The figures released by NPD showed a lackluster market for anyone not named Apple, but the folks who did buy competitor devices (and I use that term loosely) reportedly said they never even considered an iPad, apparently opting for a cheaper alternative.

The company actually still selling tablets  was Samsung which came in just a touch behind HP with 16 percent of the non-iPad market. Interestingly, it is Samsung that’s under legal attack in the EU and elsewhere, being accused by Apple of violating its tablet patents.

The good news for Samsung is that with HP out of the picture, it will take over its rightful place as the number two tablet maker in the world. The Motorloa Xoom and RIM Playbook, which came to market with some fanfare earlier this year, have barely registered. When all of these companies can barely even move a million units combined, that says a lot about Apple’s domination.

When HP comes in at number 2 by practically giving away their devices, it says even more. Would HP have sold these devices at the original price of $500? Probably not. They would likely have languished with the competitors.

So it seems the formula for success in the tablet market (if you’re not Apple) is to create your product, build a developer ecosystem, then abandon it shortly thereafter.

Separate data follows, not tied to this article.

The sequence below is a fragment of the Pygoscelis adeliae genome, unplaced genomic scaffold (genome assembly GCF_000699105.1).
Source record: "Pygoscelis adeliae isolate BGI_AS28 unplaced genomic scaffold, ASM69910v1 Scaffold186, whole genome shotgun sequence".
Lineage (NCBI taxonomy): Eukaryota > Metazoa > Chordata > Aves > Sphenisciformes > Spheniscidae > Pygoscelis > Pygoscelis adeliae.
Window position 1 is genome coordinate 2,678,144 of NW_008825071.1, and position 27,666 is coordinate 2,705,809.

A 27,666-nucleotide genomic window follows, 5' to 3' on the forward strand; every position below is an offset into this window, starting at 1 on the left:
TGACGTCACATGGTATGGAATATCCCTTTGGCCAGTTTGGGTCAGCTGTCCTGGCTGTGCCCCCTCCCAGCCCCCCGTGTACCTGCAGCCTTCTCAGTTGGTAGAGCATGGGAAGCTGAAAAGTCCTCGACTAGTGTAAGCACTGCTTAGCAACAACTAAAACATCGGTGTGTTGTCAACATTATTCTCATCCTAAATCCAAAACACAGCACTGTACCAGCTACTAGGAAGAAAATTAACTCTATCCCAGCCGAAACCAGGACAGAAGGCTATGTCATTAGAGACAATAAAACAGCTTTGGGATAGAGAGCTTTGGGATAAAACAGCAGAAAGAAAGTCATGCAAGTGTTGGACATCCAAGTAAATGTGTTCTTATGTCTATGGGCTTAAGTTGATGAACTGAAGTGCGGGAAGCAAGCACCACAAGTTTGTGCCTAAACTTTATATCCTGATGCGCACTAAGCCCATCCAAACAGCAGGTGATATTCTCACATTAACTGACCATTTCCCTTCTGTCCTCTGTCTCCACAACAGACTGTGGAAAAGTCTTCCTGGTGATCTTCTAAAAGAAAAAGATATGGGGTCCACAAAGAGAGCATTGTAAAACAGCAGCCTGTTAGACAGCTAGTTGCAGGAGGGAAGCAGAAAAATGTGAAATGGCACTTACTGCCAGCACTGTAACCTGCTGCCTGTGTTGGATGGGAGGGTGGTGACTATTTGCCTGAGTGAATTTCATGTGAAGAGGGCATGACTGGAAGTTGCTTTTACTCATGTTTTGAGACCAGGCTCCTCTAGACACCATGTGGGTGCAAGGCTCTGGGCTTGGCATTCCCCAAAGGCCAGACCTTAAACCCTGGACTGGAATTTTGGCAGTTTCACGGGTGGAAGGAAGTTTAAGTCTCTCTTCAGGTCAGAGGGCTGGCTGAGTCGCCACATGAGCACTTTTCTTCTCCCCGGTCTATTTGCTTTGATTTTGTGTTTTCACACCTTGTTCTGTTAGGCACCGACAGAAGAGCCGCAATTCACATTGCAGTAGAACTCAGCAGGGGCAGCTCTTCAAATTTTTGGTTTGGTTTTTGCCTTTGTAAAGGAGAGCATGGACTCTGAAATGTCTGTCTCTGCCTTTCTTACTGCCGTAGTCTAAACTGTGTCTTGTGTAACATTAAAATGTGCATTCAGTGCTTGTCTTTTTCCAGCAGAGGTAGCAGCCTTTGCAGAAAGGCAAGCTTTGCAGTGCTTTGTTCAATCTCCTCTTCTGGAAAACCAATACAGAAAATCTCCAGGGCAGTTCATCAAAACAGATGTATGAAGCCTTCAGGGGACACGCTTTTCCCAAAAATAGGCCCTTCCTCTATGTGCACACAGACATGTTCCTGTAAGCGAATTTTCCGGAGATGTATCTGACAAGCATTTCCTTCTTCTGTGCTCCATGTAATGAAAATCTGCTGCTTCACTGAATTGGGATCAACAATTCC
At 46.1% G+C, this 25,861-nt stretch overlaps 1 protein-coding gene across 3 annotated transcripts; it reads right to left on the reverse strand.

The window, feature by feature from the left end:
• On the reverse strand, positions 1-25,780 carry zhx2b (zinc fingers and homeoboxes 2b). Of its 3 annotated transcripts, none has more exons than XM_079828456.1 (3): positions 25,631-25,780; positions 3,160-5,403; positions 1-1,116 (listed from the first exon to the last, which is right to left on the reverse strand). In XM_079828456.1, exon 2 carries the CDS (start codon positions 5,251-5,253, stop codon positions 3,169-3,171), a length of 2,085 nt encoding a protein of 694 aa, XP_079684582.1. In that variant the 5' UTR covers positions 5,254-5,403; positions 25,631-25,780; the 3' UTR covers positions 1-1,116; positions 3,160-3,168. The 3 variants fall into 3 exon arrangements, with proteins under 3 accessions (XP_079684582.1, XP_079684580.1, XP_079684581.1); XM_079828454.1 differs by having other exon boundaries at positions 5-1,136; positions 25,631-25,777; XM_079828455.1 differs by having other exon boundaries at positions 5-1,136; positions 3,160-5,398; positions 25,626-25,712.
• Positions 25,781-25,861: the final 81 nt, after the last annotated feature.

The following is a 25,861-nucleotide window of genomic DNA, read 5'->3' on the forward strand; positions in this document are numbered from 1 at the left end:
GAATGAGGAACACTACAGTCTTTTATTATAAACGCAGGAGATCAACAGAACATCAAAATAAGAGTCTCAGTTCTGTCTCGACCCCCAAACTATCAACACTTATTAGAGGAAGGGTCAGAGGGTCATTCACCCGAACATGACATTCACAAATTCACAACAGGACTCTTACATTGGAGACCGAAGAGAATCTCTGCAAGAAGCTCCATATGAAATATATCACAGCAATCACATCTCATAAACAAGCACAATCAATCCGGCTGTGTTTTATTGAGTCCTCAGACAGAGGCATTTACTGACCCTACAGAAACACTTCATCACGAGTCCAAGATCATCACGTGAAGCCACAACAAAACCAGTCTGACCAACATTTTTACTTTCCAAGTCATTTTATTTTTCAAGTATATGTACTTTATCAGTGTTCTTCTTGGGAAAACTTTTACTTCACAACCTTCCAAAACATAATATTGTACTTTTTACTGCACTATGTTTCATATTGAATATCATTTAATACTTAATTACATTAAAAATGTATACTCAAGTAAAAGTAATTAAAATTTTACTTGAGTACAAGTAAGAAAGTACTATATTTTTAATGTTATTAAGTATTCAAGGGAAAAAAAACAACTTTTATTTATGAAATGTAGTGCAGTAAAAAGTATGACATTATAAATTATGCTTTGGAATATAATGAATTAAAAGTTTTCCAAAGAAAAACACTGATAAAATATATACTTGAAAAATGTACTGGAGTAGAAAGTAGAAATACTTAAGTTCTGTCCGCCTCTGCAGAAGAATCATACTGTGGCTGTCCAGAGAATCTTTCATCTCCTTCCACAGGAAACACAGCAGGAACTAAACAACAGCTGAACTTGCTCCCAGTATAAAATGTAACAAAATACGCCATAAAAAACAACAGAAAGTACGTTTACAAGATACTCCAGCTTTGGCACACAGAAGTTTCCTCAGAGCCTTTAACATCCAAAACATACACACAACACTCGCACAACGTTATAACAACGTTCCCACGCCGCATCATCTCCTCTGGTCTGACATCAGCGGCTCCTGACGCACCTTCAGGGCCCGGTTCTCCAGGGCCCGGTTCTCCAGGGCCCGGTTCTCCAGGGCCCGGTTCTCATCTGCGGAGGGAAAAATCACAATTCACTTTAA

On second thought, there might be better strategies than this, but for this year, it really worked out great for HP and I’m sure they’re dancing in the halls at HP today — or maybe not.

November 22, 2011  9:36 AM

So Many Androids, So Little Income

Posted by: Ron Miller
Android, Apple, developers, Google, income, iOS, mobile
With 200 million Android devices in the world, you would think that would translate into a huge income stream for developers, but  one analyst says that’s not the case at all.

According to a CNet article, Google announced at its Google Music launch last week that there were 200 million activated Android devices in the world today. What’s more, Google claims another 550,000 are activated every single day.